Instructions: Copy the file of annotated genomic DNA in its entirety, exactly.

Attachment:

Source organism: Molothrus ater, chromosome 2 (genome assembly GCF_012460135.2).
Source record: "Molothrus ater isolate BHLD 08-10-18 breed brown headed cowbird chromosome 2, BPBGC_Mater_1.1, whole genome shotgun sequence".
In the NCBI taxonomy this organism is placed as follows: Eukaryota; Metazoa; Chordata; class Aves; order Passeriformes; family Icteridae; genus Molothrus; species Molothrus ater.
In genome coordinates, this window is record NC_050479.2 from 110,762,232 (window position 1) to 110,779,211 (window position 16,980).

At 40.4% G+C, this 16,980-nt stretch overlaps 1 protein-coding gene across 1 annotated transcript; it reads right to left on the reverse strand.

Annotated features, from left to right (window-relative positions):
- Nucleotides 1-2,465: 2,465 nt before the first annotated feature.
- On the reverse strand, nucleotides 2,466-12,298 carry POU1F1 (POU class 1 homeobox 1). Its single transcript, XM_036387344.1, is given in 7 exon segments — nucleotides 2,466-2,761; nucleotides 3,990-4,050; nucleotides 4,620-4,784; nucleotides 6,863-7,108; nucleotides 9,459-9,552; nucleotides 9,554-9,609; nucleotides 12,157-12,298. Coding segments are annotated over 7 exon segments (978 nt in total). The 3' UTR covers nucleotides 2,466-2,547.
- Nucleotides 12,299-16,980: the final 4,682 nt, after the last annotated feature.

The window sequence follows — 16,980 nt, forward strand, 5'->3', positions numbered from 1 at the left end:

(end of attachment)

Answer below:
Source organism: Molothrus ater, chromosome 2 (genome assembly GCF_012460135.2).
Source record: "Molothrus ater isolate BHLD 08-10-18 breed brown headed cowbird chromosome 2, BPBGC_Mater_1.1, whole genome shotgun sequence".
In the NCBI taxonomy this organism is placed as follows: Eukaryota; Metazoa; Chordata; class Aves; order Passeriformes; family Icteridae; genus Molothrus; species Molothrus ater.
In genome coordinates, this window is record NC_050479.2 from 110,762,232 (window position 1) to 110,779,211 (window position 16,980).

At 40.4% G+C, this 16,980-nt stretch overlaps 1 protein-coding gene across 1 annotated transcript; it reads right to left on the reverse strand.

Annotated features, from left to right (window-relative positions):
- Nucleotides 1-2,465: 2,465 nt before the first annotated feature.
- On the reverse strand, nucleotides 2,466-12,298 carry POU1F1 (POU class 1 homeobox 1). Its single transcript, XM_036387344.1, is given in 7 exon segments — nucleotides 2,466-2,761; nucleotides 3,990-4,050; nucleotides 4,620-4,784; nucleotides 6,863-7,108; nucleotides 9,459-9,552; nucleotides 9,554-9,609; nucleotides 12,157-12,298. Coding segments are annotated over 7 exon segments (978 nt in total). The 3' UTR covers nucleotides 2,466-2,547.
- Nucleotides 12,299-16,980: the final 4,682 nt, after the last annotated feature.

The window sequence follows — 16,980 nt, forward strand, 5'->3', positions numbered from 1 at the left end: